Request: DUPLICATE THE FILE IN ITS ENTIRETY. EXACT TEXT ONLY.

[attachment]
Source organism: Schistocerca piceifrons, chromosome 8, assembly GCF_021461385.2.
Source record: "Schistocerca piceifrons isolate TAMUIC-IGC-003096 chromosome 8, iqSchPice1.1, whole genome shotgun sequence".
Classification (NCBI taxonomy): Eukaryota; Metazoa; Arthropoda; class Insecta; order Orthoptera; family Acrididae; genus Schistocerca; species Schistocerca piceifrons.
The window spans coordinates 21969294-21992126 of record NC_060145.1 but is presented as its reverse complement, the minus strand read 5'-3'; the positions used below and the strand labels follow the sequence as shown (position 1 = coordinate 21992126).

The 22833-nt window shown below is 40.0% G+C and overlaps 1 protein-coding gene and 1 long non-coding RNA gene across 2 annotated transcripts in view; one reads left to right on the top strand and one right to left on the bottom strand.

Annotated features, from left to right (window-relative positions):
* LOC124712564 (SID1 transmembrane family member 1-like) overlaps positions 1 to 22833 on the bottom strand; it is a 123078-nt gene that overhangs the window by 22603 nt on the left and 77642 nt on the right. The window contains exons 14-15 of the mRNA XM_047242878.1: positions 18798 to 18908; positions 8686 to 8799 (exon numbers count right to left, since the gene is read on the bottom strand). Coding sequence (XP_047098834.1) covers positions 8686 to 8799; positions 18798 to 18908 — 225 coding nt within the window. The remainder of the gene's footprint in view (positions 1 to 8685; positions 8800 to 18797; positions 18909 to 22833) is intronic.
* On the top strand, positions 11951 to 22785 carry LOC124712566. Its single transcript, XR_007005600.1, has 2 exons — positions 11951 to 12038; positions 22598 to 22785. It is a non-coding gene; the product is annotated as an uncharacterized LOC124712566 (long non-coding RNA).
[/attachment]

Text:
Source organism: Schistocerca piceifrons, chromosome 8, assembly GCF_021461385.2.
Source record: "Schistocerca piceifrons isolate TAMUIC-IGC-003096 chromosome 8, iqSchPice1.1, whole genome shotgun sequence".
Classification (NCBI taxonomy): Eukaryota; Metazoa; Arthropoda; class Insecta; order Orthoptera; family Acrididae; genus Schistocerca; species Schistocerca piceifrons.
The window spans coordinates 21969294-21992126 of record NC_060145.1 but is presented as its reverse complement, the minus strand read 5'-3'; the positions used below and the strand labels follow the sequence as shown (position 1 = coordinate 21992126).

The 22833-nt window shown below is 40.0% G+C and overlaps 1 protein-coding gene and 1 long non-coding RNA gene across 2 annotated transcripts in view; one reads left to right on the top strand and one right to left on the bottom strand.

Annotated features, from left to right (window-relative positions):
* LOC124712564 (SID1 transmembrane family member 1-like) overlaps positions 1 to 22833 on the bottom strand; it is a 123078-nt gene that overhangs the window by 22603 nt on the left and 77642 nt on the right. The window contains exons 14-15 of the mRNA XM_047242878.1: positions 18798 to 18908; positions 8686 to 8799 (exon numbers count right to left, since the gene is read on the bottom strand). Coding sequence (XP_047098834.1) covers positions 8686 to 8799; positions 18798 to 18908 — 225 coding nt within the window. The remainder of the gene's footprint in view (positions 1 to 8685; positions 8800 to 18797; positions 18909 to 22833) is intronic.
* On the top strand, positions 11951 to 22785 carry LOC124712566. Its single transcript, XR_007005600.1, has 2 exons — positions 11951 to 12038; positions 22598 to 22785. It is a non-coding gene; the product is annotated as an uncharacterized LOC124712566 (long non-coding RNA).